Integration of a Particle Jamming Tactile Display with a Cable-Driven Parallel Robot

  • Andrew A. StanleyEmail author
  • David Mayhew
  • Rikki Irwin
  • Allison M. Okamura
Conference paper
Part of the Lecture Notes in Computer Science book series (LNCS, volume 8619)


Integration of a tactile display onto the end effector of a robot allows free-hand exploration of an encountered-type environment that provides both kinesthetic and cutaneous feedback. A novel tactile display approach, called Haptic Jamming, uses a combination of particle jamming and pneumatics to control the stiffness and shape of a surface. The tactile display mounts to the cable-driven platform of a kinesthetic system for medical simulation, called KineSys MedSim. The parallel structure of the robot provides a high strength-to-weight ratio for kinesthetic feedback in combination with a spatially aligned visual display. Its controller uses hand tracking to move the platform to the portion of the workspace the user is reaching toward. Data from a lump localization simulation demonstrates that the integrated system successfully tracks the user’s hand and reconfigures the tactile display according to the location of the end effector.


Haptic device design Haptic I/O Particle jamming Tactile display Parallel cable robotics 



This work was supported by U.S. Army Medical Research and Materiel Command (USAMRMC; W81XWH-11-C-0050) and by a National Science Foundation Graduate Research Fellowship. The views, opinions, and/or findings contained in this report are those of the authors and should not be construed as an official Department of the Army position, policy or decision unless so designated by other documentation. The authors thank Timothy Judkins and James Gwilliam for their work developing the robot and tactile display.


  1. 1.
    Dallej, T., Gouttefarde, M., Andreff, N., Dahmouche, R., Martinet, P.: Vision-based modeling and control of large-dimension cable-driven parallel robots. In: IEEE/RSJ Intelligent Robots and Systems, pp. 1581–1586 (2012)Google Scholar
  2. 2.
    Genecov, A.M., Stanley, A.A., Okamura, A.M.: Perception of a haptic jamming display: just noticeable differences in stiffness and geometry. In: IEEE Haptics Symposium, pp. 333–338 (2014)Google Scholar
  3. 3.
    Gwilliam, J.C., Bianchi, M., Su, L.K., Okamura, A.M.: Characterization and psychophysical studies of an air-jet lump display. IEEE Trans. Haptics 6(2), 156–166 (2013)CrossRefGoogle Scholar
  4. 4.
    Howe, R., Peine, W., Kantarinis, D., Son, J.: Remote palpation technology. IEEE Eng. Med. Biol. Mag. 14(3), 318–323 (1995)CrossRefGoogle Scholar
  5. 5.
    Judkins, T.N., Stevenson, M., Mayhew, D., Okamura, A.: Development of the KineSys MedSim: a novel hands-free haptic robot for medical simulation. In: Medicine Meets Virtual Reality (2011)Google Scholar
  6. 6.
    King, C.H., Culjat, M.O., Franco, M.L., Bisley, J.W., Dutson, E., Grundfest, W.S.: Optimization of a pneumatic balloon tactile display for robot-assisted surgery based on human perception. IEEE Trans. Biomed. Eng. 55(11), 2593–2600 (2008)CrossRefGoogle Scholar
  7. 7.
    Klare, S., Forssilow, D., Peer, A.: Formable object a new haptic interface for shape rendering. In: IEEE World Haptics Conference, pp. 61–66 (2013)Google Scholar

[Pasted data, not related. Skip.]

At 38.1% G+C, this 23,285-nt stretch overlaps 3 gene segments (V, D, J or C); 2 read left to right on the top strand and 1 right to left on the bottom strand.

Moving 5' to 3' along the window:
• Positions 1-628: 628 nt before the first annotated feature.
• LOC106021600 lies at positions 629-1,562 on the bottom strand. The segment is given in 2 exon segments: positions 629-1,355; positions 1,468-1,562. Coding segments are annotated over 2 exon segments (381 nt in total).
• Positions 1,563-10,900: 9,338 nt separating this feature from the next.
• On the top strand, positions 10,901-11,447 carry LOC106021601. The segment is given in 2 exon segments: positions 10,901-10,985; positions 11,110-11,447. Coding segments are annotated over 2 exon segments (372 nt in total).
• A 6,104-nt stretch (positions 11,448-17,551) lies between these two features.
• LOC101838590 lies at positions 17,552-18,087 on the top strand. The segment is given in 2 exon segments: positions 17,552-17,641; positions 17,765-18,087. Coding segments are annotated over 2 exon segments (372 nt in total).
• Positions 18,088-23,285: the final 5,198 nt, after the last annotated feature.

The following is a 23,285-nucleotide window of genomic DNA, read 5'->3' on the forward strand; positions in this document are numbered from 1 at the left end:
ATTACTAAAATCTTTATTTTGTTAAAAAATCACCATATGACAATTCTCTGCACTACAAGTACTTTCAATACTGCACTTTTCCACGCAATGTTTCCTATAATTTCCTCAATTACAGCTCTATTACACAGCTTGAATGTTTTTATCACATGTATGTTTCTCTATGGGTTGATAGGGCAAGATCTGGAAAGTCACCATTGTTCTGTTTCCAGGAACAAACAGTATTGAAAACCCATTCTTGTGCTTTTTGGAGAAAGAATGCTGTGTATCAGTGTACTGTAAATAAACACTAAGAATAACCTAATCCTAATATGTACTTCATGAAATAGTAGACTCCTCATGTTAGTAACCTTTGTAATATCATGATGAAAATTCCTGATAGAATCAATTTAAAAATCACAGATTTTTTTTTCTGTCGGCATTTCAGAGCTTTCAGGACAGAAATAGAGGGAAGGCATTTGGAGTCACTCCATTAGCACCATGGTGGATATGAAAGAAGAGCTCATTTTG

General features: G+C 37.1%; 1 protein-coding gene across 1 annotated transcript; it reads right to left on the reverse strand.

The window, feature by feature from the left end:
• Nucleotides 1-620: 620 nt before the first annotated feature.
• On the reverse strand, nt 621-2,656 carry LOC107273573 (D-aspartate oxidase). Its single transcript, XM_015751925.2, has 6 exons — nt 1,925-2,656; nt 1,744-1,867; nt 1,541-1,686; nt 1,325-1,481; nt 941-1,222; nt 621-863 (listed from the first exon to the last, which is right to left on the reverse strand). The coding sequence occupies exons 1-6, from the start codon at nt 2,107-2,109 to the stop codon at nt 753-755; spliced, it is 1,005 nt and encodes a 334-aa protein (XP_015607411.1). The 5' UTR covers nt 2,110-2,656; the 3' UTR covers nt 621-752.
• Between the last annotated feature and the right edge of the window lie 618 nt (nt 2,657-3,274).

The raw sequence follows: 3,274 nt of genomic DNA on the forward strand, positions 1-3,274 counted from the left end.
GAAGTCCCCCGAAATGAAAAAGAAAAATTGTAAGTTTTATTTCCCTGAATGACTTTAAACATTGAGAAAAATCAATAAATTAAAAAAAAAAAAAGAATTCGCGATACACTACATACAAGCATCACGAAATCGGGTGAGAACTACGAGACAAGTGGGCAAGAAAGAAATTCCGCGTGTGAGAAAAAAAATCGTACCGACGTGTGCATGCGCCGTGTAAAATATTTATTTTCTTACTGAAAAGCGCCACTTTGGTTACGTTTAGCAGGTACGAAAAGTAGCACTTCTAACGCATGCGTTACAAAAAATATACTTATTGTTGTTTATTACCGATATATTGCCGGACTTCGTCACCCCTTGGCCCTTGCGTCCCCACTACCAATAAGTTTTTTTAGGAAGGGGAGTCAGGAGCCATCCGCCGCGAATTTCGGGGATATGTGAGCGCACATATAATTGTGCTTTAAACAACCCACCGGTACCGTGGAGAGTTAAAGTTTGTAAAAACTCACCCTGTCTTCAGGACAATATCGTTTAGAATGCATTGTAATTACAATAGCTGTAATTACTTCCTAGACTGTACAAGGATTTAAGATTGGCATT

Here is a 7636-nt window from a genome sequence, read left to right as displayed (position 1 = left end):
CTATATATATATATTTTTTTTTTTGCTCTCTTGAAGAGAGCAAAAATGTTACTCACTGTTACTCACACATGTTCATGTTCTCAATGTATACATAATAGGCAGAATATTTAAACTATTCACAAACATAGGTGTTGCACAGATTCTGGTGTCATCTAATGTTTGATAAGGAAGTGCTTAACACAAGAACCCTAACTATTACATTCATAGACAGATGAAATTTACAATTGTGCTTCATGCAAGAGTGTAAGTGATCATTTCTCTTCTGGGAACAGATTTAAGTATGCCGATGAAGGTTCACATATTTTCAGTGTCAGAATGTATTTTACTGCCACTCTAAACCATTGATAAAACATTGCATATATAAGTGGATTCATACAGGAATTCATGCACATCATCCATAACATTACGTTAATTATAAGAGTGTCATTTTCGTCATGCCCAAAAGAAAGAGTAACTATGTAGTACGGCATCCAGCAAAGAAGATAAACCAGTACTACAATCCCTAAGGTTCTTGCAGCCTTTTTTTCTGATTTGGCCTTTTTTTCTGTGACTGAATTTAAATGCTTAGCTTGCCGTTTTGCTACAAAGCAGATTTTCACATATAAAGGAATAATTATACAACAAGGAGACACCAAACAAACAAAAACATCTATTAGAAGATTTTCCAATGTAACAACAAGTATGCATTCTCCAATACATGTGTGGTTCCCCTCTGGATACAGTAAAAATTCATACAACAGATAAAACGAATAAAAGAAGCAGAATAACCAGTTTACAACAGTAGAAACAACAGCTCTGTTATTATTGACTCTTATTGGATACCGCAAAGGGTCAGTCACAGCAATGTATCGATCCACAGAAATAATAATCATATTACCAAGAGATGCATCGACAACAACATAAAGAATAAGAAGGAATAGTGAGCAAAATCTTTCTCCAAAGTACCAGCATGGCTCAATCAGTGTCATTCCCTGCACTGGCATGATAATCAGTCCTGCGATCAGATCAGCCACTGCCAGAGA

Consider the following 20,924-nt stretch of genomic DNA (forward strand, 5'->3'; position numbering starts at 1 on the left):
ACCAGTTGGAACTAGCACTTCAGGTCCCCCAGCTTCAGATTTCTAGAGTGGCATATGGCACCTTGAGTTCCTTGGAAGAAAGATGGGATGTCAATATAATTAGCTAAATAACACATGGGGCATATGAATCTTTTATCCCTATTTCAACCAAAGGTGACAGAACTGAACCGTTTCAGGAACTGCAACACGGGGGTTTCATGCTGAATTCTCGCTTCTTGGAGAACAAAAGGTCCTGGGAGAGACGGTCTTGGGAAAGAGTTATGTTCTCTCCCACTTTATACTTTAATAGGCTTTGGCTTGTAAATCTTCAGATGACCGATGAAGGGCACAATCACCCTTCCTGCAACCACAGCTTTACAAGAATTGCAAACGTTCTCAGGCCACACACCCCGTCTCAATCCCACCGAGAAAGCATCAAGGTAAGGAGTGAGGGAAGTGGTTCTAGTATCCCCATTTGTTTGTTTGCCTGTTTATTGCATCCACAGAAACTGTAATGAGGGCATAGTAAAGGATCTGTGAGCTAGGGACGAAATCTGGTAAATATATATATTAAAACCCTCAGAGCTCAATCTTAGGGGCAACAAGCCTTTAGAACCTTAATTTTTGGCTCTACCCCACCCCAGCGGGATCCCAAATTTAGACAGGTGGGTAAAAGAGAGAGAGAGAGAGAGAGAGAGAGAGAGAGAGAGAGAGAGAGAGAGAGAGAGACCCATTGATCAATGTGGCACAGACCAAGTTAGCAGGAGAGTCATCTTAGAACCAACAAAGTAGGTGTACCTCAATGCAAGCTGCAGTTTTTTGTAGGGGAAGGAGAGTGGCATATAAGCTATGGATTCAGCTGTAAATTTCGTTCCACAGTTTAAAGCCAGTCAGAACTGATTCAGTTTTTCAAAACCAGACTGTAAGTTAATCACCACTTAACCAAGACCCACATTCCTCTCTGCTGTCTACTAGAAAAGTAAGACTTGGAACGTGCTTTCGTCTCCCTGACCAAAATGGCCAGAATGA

8. 8.
    Liu, Y., Davidson, R., Taylor, P., Ngu, J., Zarraga, J.: Single cell magnetorheological fluid based tactile display. Displays 26(1), 29–35 (2005)CrossRefGoogle Scholar
  9. 9.
    Mayhew, D., Bachrach, B., Rymer, W., Beer, R.: Development of the MACARM - a novel cable robot for upper limb neurorehabilitation. In: Rehabilitation Robotics, pp. 299–302 (2005)Google Scholar
  10. 10.
    Merlet, J.P.: Parallel Robots, vol. 74. Springer, New York (2001)Google Scholar
  11. 11.
    Roberts, R.G., Graham, T., Lippitt, T.: On the inverse kinematics, statics, and fault tolerance of cable-suspended robots. J. Robot. Syst. 15(10), 581–597 (1998)CrossRefzbMATHGoogle Scholar
  12. 12.
    Roke, C., Spiers, A., Pipe, T., Melhuish, C.: The effects of laterotactile information on lump localization through a teletaction system. In: IEEE World Haptics Conference, pp. 365–370 (2013)Google Scholar
  13. 13.
    Rossignac, J., Allen, M., Book, W., Glezer, A., Ebert-Uphoff, I., Shaw, C., Rosen, D., Askins, S., Bosscher, P., Gargus, J., Llamas, I., Nguyen, A.: Finger sculpting with Digital Clay: 3D shape input and output through a computer-controlled real surface. In: Shape Modeling International, pp. 229–231 (2003)Google Scholar
  14. 14.
    Stanley, A.A., Gwilliam, J.C., Okamura, A.M.: Haptic jamming: a deformable geometry, variable stiffness tactile display using pneumatics and particle jamming. In: IEEE World Haptics Conference, pp. 25–30 (2013)Google Scholar
  15. 15.
    Taylor, P.: Advances in an electrorheological fluid based tactile array. Displays 18, 135–141 (1998)CrossRefGoogle Scholar
  16. 16.
    Taylor, P., Moser, A., Creed, A.: A sixty-four element tactile display using shape memory alloy wires. Displays 18, 163–168 (1998)CrossRefGoogle Scholar
  17. 17.
    Yokokohji, Y., Hollis, R.L., Kanade, T.: What you can see is what you can feel-development of a visual/haptic interface to virtual environment. In: IEEE Virtual Reality Annual International Symposium, pp. 46–53 (1996)Google Scholar

Copyright information

© Springer-Verlag Berlin Heidelberg 2014

Authors and Affiliations

  • Andrew A. Stanley
    • 1
    Email author
  • David Mayhew
    • 2
  • Rikki Irwin
    • 2
  • Allison M. Okamura
    • 1
  1. 1.Department of Mechanical EngineeringStanford UniversityStanfordUSA
  2. 2.Robotics and ElectroMechanical SystemsIntelligent Automation, Inc.RockvilleUSA

Personalised recommendations